Dr. Kurt Hohenstein, Curator
Opened December 1, 2009
- November 1, 1974 - "We're Moving Right Along," Herblock, Copyright by The Herb Block Foundation
On a balmy New York morning on June 10, 1974, recently-appointed SEC Commissioner A. A. Sommer, Jr., a former member of the NASD Board of Governors and frequent lecturer on securities law, in speaking about the U.S. Securities and Exchange Commission's proposal to end fixed commissions, told the assembled audience at the New York Stock Exchange Marketing Conference that "there is a revolution going on in the securities industry" characterized by unpredictability, out of which some of them may not survive.
Concerned about the state of the securities industry and responding to criticism of what some called heavy-handed SEC regulation, Sommer argued that the agency was also undergoing "radical change, in the course of the revolution."(1) The central issue, he said, was whether the central and historical role of the SEC should be modified to "include a mandate to act in the defense of the securities industry, to shore it up in troubled times." Change, he said, was inevitable, and the question was not whether far-reaching change would occur, "but when, after what upheavals, under whose aegis?"(2)
Sommer, much like the crowd assembled to hear him speak, realized that the securities industry was in the midst of economic change that created enormous upheaval and dislocation. The SEC, responding to those changes in the securities industry, had begun to take a more active role in regulating the structure of the industry. Critics complained that the SEC had gone far beyond its original mandate of regulating the securities industry by promoting full and complete disclosure to ensure the integrity of the markets and protect the interest of the investing public.
The SEC had become involved in issues such as fixed commission rate structure, creation of a central market system, the regulation of insider trading, the expanded regulation and management of accounting practices and standards, and promoting increased access to the exchanges. Sommer's defense of the SEC's actions centered on his belief that the fundamental economics of the securities markets had changed, and consequently, so had the SEC's role. By ensuring greater competition in the markets, Sommer predicted that the SEC would strengthen the industry, protect it from unfair competition, and promote its long-term growth and vitality.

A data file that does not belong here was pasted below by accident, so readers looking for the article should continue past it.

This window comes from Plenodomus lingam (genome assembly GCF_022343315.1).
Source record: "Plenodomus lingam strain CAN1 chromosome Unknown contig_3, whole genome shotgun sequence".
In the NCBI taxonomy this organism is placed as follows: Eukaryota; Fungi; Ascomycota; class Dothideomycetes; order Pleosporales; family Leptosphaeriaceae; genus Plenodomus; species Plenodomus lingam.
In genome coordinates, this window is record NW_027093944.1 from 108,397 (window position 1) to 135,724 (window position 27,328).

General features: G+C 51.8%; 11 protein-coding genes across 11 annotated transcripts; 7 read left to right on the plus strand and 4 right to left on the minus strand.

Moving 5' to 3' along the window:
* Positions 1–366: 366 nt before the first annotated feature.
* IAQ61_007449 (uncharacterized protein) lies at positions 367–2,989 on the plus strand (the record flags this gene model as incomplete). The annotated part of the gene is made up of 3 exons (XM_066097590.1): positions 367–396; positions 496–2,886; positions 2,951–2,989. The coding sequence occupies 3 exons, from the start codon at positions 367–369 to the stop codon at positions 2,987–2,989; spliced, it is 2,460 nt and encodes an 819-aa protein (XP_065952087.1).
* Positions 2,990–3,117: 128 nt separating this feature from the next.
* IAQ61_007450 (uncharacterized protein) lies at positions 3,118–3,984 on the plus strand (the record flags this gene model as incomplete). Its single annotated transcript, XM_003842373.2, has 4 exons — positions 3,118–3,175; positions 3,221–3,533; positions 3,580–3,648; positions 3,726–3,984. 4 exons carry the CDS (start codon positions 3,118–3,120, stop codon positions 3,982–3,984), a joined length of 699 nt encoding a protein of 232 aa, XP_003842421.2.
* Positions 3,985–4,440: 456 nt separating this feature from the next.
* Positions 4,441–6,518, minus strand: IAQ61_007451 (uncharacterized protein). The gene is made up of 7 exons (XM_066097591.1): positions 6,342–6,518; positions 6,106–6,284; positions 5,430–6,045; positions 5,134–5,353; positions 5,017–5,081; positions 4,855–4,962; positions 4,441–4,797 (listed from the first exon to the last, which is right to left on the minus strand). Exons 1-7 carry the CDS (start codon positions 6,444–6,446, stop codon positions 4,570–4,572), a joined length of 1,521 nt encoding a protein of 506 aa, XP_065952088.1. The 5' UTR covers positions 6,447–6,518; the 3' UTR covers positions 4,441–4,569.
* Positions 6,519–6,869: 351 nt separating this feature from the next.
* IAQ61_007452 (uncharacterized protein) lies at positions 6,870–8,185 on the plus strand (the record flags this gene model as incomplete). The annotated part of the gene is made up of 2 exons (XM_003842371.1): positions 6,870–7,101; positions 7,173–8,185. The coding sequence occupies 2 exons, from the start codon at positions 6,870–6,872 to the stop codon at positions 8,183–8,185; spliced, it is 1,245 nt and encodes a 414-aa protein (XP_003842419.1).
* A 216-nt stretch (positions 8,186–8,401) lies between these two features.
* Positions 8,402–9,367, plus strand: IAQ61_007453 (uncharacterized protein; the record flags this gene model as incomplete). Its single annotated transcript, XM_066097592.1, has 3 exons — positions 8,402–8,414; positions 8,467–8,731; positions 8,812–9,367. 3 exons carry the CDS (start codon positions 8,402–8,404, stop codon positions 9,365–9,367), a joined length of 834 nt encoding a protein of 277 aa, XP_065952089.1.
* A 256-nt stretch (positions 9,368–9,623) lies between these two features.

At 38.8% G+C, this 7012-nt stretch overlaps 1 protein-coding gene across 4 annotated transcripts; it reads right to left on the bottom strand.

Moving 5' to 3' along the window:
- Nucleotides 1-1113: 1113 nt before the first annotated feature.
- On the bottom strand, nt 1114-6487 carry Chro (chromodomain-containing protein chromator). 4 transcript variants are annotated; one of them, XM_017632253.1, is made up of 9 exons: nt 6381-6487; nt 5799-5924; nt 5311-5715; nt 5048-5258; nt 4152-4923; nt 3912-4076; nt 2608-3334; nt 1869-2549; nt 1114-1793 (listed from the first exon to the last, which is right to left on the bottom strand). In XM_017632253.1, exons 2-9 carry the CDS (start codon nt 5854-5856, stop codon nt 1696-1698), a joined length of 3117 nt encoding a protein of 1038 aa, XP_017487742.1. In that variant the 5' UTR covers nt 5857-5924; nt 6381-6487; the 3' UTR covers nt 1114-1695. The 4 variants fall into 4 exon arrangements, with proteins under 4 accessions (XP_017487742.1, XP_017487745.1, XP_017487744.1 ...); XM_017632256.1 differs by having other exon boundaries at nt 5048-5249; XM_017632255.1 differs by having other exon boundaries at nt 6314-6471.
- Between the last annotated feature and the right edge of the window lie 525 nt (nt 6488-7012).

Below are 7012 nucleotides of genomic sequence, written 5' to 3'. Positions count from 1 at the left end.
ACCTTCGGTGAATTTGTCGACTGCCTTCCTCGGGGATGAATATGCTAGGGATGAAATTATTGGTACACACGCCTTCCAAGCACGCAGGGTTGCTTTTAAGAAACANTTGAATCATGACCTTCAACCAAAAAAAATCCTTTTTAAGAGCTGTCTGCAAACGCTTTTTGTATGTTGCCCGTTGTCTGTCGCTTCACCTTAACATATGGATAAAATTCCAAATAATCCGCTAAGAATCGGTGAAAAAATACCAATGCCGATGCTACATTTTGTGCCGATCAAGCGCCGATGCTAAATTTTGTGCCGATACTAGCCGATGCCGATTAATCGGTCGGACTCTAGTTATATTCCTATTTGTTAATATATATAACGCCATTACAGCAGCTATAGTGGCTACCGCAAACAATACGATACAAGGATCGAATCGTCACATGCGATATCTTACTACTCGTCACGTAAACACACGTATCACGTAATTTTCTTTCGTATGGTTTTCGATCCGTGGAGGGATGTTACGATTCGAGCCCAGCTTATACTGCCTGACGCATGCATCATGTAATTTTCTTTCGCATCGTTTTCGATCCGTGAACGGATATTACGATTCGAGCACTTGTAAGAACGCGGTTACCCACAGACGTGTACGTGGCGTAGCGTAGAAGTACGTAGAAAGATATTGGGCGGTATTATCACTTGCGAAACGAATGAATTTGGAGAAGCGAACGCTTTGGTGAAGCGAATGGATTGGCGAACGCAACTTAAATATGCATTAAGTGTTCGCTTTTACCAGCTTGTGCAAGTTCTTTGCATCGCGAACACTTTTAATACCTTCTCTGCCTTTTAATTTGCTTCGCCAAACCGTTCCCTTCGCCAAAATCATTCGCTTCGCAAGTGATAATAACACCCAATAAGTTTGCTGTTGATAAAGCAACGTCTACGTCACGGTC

As prescient as Sommer was, his revolution analogy did not go far enough. There was something big going on in the securities industry, especially in its ever-evolving relationship with the SEC as regulator. Yet Sommer could not anticipate that a different revolution was arising, one that by 1981 would place Ronald Reagan in the White House, and usher in a political philosophy calling for a dramatic reduction in government regulatory power that Sommer would have viewed as antithetical to the needs of the industry and the mission of the SEC.
This controversy about the role of the federal government in market regulation would create impediments to the SEC's regulatory authority. From 1973 to 1981, the securities industry and the SEC experienced revolutionary change that created enormous upheaval, provided new economic opportunity and made the task of the SEC to respond to the new demands wrought by the rapid changes in the market increasingly more difficult.
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